We’re sure the vast majority of you have heard of the Pantera. No we’re not talking about the influential American heavy metal band, we’re talking about the De Tomaso Pantera. A ’70s brute of a sports car that many of us here at Car & Classic have a bit of a soft spot for. It was De Tomaso’s most popular model, despite the Italian manufacturer only actually building a shade over 7,000 of them. Paltry numbers in the grand scheme of things but it was, in fact, the third car produced by De Tomaso and it immediately overshadowed any of its previous output, not to mention the other models in the company’s canon, including Argentine-born founder Alejandro De Tomaso’s final project: the Guarà, like the one we have available via our auctions platform here.
De Tomaso was never a particularly secure company, at least not compared to some of the more established sports car brands during its tenure. It always seemed to be flying by the seat of its pants, never quite establishing itself as a major player and producing cars in limited numbers and rather sporadically. Its fortunes were bolstered at times by outside cooperation – not least from Ford who invested heavily in De Tomaso, leading to the creation of the iconic Pantera – but also with help from the Italian government who assisted De Tomaso in acquiring Maserati in 1976, rescuing the failing company from bankruptcy. And while the Pantera was a success and proved fortuitous for De Tomaso and Ford, production officially ended in 1993. Alejandro then turned his attention to producing a follow-up, something race-inspired that would be a worthy successor to the Pantera.
Racing had always been in De Tomaso’s blood and was a passion from an early age. While in his twenties he competed in various races, including the 1954 1000km of Buenos Aires in an Alfa Romeo, winning his class in the same competition a year later driving a 2-litre Maserati A6GCS. Moving on to OSCA sports cars in ’56 De Tomaso made his Le Mans debut two years later piloting a 750cc OSCA Sport and would even compete in Formula One. But it was in 1959 when the frustrated racer, stymied by the limitations of the cars he was driving, decided to take the bull by the horns and design and build his own mid-engined road and race cars, beginning with a Formula 2 ‘monoposto’, powered by a DOHC 1.5-litre OSCA engine.
And it was this racing heritage and experience that De Tomaso would revisit when designing the Guarà. Although based upon the based upon the Maserati Barchetta Stradale prototype racer from 1991 De Tomaso developed the car using his tried and tested methods of combining an aluminium spine ‘backbone’ chassis and a mid-mounted engine with lightweight alloy components. With a composite body styled by Carlo Gaino and initially only available as a coupé, the Guarà made its debut at the Geneva Motor Show in ’93.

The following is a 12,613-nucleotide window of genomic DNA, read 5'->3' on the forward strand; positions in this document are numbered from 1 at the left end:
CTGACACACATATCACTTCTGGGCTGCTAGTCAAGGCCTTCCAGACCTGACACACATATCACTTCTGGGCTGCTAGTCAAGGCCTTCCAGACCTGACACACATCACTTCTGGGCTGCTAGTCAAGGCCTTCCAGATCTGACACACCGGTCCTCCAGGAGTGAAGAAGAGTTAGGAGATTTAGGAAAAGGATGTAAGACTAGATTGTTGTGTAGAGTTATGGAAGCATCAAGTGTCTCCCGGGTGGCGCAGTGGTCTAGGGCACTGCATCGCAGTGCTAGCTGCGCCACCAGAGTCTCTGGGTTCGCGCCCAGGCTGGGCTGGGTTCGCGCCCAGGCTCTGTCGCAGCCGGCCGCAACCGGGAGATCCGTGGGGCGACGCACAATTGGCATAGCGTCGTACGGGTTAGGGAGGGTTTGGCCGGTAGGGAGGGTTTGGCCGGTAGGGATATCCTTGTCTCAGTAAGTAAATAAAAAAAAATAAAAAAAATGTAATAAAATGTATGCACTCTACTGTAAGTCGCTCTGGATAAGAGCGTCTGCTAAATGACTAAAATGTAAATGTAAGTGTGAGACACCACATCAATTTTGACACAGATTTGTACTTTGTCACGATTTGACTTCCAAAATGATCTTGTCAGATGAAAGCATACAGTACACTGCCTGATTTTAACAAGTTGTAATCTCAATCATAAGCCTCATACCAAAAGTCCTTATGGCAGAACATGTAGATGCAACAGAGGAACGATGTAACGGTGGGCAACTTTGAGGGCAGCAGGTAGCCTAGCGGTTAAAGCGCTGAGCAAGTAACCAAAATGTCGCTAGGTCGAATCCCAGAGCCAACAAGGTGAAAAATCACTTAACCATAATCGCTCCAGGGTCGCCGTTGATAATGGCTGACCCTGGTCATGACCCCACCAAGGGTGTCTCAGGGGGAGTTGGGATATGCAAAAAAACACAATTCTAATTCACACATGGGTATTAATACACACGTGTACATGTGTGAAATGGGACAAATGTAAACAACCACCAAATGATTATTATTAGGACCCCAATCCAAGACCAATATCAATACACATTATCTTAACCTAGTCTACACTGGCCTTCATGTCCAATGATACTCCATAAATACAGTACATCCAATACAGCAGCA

The first production cars went on sale a year later and were fitted with BMW’s 4.0-litre, DOHC V8 – the same engine that was powering the 540i and 840ci at the time. It was a smart choice by De Tomaso because being an all-aluminium unit it helped to keep the weight of the Guarà down. Mated to a six-speed Getrag manual transmission driving the rear wheels it was basically kept stock, producing around 280bhp. Later, post-’98 cars came with a 320bhp, 4.6-litre supercharged cast-iron block V8, the additional weight of which would basically negate any actual performance benefits.
Where the Guarà excelled though was in the way it handled. Continuing his desire to build a race-inspired car, De Tomaso utilised race-spec suspension akin to Formula One cars of the time. Employing an inboard, rose-jointed shock absorber system it was a far more dynamic and quick-reacting setup that would make the Guarà incredibly precise, both at the track and on the road. The consequence of such a design meant that the car was a little broad of girth. Almost half as wide as it is long it’s not exactly a town car, especially with its manual steering too, but then it was never meant to be. This was a car designed and built to perform, and perform it did. With its raucous nature and a 0-60 time of five seconds it certainly ticked that particular box. And the pop-up headlights are just icing on the cake.
Wide, low and sleek the Guarà looks every bit the sports car it was envisioned to be and it’s a fitting swan song for Alejandro De Tomaso. Arguably somewhat unrefined but that only adds to the appeal of this thing. It’s certainly not for the faint of heart. It’s a boisterous brute that is meant to be driven hard and if you get it right will reward you in spades – there are no driver aids here, nothing to bail you out should you get a little over-exuberant. To add to the appeal it is also ridiculously rare. With production figures rumoured to be around 50 you’re not going to see many out and about, but as mentioned earlier, and as luck would have it, we have one coming to auction here at Car & Classic.
Number 25 of 38 coupés built this particular Guarà has covered less than 6,000 kilometres since new. That’s just a smidge over three and a half thousand miles, which means it’s practically brand new in our eyes. Equipped with the later Ford V8 it’s the more powerful variant and is mechanically sound and well-presented throughout. We doubt another will come up for sale, especially in such good condition or with such limited mileage as this one, so grab it with both hands by the scruff of the neck and don’t let go – in much the same way you’ll drive the thing we imagine.